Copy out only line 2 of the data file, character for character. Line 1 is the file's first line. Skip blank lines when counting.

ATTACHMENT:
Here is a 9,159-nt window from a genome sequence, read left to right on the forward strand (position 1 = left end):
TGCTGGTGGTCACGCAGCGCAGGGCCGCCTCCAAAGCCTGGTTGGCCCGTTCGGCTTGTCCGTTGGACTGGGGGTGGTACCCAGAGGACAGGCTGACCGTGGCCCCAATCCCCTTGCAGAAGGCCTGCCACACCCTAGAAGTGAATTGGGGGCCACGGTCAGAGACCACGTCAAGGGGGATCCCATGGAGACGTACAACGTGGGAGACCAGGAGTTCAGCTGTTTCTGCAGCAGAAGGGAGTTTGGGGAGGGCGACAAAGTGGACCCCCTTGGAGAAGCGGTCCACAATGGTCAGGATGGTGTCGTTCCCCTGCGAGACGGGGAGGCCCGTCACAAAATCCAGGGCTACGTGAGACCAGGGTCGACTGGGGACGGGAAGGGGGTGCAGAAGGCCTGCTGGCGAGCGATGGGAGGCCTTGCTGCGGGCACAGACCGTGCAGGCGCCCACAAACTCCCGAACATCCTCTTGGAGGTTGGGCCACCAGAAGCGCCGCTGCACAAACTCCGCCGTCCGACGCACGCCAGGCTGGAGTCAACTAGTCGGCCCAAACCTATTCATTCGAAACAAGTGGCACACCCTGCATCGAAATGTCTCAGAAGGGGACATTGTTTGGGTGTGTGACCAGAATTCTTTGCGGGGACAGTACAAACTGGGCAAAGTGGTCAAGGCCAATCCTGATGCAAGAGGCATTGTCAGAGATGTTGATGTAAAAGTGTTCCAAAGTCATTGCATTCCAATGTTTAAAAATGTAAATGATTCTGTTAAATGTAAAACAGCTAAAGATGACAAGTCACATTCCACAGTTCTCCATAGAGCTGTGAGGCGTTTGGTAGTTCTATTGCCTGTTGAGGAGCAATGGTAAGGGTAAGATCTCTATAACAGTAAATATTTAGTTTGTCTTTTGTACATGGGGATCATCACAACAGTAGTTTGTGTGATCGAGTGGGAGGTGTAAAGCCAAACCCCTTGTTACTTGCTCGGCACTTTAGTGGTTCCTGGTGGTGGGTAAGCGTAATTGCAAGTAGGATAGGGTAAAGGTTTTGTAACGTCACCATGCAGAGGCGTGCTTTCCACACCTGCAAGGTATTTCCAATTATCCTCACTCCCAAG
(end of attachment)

TGCTGGTGGTCACGCAGCGCAGGGCCGCCTCCAAAGCCTGGTTGGCCCGTTCGGCTTGTCCGTTGGACTGGGGGTGGTACCCAGAGGACAGGCTGACCGTGGCCCCAATCCCCTTGCAGAAGGCCTGCCACACCCTAGAAGTGAATTGGGGGCCACGGTCAGAGACCACGTCAAGGGGGATCCCATGGAGACGTACAACGTGGGAGACCAGGAGTTCAGCTGTTTCTGCAGCAGAAGGGAGTTTGGGGAGGGCGACAAAGTGGACCCCCTTGGAGAAGCGGTCCACAATGGTCAGGATGGTGTCGTTCCCCTGCGAGACGGGGAGGCCCGTCACAAAATCCAGGGCTACGTGAGACCAGGGTCGACTGGGGACGGGAAGGGGGTGCAGAAGGCCTGCTGGCGAGCGATGGGAGGCCTTGCTGCGGGCACAGACCGTGCAGGCGCCCACAAACTCCCGAACATCCTCTTGGAGGTTGGGCCACCAGAAGCGCCGCTGCACAAACTCCGCCGTCCGACGCACGCCAGGCTGGAGTCAACTAGTCGGCCCAAACCTATTCATTCGAAACAAGTGGCACACCCTGCATCGAAATGTCTCAGAAGGGGACATTGTTTGGGTGTGTGACCAGAATTCTTTGCGGGGACAGTACAAACTGGGCAAAGTGGTCAAGGCCAATCCTGATGCAAGAGGCATTGTCAGAGATGTTGATGTAAAAGTGTTCCAAAGTCATTGCATTCCAATGTTTAAAAATGTAAATGATTCTGTTAAATGTAAAACAGCTAAAGATGACAAGTCACATTCCACAGTTCTCCATAGAGCTGTGAGGCGTTTGGTAGTTCTATTGCCTGTTGAGGAGCAATGGTAAGGGTAAGATCTCTATAACAGTAAATATTTAGTTTGTCTTTTGTACATGGGGATCATCACAACAGTAGTTTGTGTGATCGAGTGGGAGGTGTAAAGCCAAACCCCTTGTTACTTGCTCGGCACTTTAGTGGTTCCTGGTGGTGGGTAAGCGTAATTGCAAGTAGGATAGGGTAAAGGTTTTGTAACGTCACCATGCAGAGGCGTGCTTTCCACACCTGCAAGGTATTTCCAATTATCCTCACTCCCAAG